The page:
Walking away from World Squares for All - as Trafalgar Square will be cumbersomely known, once Mayor Ken Livingstone has turned the great 'island' into a bombastic piazza - down Whitehall, towards Westminster, the first obvious pub you chance upon is The Silver Cross: a haven away from the future Piazza's pigeon shit and meandering tourists.
Together with JD Wetherspoon and Samuel Smith, another pub chain that owns a large number of London's pubs is T J Bernard, of which The Silver Cross is one. Renowned for quality food and a good selection of drinks - everyday beers and real ale - this pub follows the standard set by other pubs in the chain. One unusual feature of a TJ Bernard pub are the menus, which feature a section of Pump Clips pictures detailing all the varying beers that are sold.
The Silver Cross is a spacious pub with numerous nooks and crannies, and lots of seats and tables. But, however, the two stairways belie the fact that there's a vast downstairs area that equals upstairs in size and features. Taking either stairway, at the front or middle of the pub, is like gliding down a sumptuous, curving staircase in a large country house, descending upon your guests attending a dinner-dance in ballgown and penguin-suit!
Fancy a glass of wine? Take your pick from the range of bottles languishing in a Victorian sink behind the large, split level bar. Never been in a pub that doesn't have pub-junk on the walls? Visit The Silver Cross and wonder upon the multitude of tat, the pictures, the objects that appear to have no purposeful use, and the pictures of unknown luminaries that were obviously some big shot once. Visiting the Gents loos takes you past a birdcage bolted to the wall, an empty birdcage. Where's the bird? Did it kark it due to a passive smoking addiction? Did it escape and end up as Pigeon fodder for the winged vermin of Trafalgar Square that eat anything? Did it escape and join the myriad variety of winged-wildlife that thrives in nearby St James's Park? Did it end up on the menu?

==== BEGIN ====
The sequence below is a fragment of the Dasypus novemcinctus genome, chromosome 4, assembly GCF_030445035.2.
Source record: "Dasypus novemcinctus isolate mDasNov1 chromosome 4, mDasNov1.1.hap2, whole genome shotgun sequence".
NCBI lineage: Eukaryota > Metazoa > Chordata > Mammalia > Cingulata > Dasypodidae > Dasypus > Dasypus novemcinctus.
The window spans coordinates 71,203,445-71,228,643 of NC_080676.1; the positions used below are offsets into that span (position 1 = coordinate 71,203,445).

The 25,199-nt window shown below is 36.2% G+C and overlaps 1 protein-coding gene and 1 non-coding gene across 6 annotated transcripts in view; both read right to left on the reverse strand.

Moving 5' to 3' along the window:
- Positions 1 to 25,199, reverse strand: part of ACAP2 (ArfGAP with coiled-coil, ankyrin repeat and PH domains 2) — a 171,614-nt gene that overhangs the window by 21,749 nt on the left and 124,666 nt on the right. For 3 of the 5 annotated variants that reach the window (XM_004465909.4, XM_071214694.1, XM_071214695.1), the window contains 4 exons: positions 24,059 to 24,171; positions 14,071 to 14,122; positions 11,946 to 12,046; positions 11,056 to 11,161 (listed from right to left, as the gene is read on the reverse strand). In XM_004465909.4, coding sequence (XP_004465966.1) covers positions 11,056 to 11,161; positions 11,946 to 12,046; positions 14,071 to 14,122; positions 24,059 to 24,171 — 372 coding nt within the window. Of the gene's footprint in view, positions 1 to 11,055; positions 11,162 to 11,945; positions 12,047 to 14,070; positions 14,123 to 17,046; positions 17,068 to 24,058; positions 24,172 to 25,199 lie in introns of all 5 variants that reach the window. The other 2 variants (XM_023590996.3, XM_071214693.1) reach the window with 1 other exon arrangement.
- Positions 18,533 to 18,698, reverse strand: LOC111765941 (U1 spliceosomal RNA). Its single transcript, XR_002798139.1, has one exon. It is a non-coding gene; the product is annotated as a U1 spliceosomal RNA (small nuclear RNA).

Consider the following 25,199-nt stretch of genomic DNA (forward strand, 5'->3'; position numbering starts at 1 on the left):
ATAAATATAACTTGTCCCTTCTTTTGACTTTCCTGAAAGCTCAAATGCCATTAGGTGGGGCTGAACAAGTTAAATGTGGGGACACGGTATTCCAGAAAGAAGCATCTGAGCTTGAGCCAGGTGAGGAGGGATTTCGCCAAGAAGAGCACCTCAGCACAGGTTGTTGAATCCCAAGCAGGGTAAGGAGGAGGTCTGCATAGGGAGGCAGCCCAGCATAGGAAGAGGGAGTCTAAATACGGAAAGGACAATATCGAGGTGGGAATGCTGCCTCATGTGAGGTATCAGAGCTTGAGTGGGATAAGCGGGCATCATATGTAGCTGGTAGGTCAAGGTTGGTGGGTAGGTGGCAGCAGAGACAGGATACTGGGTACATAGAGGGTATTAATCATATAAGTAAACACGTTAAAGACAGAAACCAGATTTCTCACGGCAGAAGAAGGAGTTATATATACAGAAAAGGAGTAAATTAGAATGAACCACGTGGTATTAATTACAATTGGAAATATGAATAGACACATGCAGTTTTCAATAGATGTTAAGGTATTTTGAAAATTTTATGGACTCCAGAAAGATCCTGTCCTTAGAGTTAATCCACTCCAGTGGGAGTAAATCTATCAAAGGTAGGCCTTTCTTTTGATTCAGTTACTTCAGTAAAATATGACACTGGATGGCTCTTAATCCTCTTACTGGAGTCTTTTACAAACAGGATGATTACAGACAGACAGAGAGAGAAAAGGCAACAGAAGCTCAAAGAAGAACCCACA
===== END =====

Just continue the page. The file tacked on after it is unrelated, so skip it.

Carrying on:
Taking a seat in what appears to be Granny Clampett's rocking chair, minus the rockers, you feel as though you're in somebody's kitchen due to the Welsh Dresser replete with crockery; that is a Welch Dresser in the furniture sense, not an effeminate gentleman working in a Cardiff outfitters who's attempting to measure your inside-leg.
Located directly opposite the Whitehall Theatre, this pub vies for the arty-set's business alongside the triumvirate of nearby pubs that are jointly responsible for obtaining the pre-theatre clientele. The trio of pubs on the east side of road obviously lose the battle to the Lord Moon of the Mall, as trying to cross a busy Whitehall (to and from the theatre) is like a Christian being thrown to the lions, the lions awaiting to pounce from the bottom of nearby Nelson's column.
As you'd expect for its location, this pub gets busy, a combination of tourists and Civil Servants, but is a good place to pop-in for a drink or two if you're on that side of the road. The quality of women is high and the excess of window area at the front is ideal to gaze upon the passing talent.
Review by mr_psm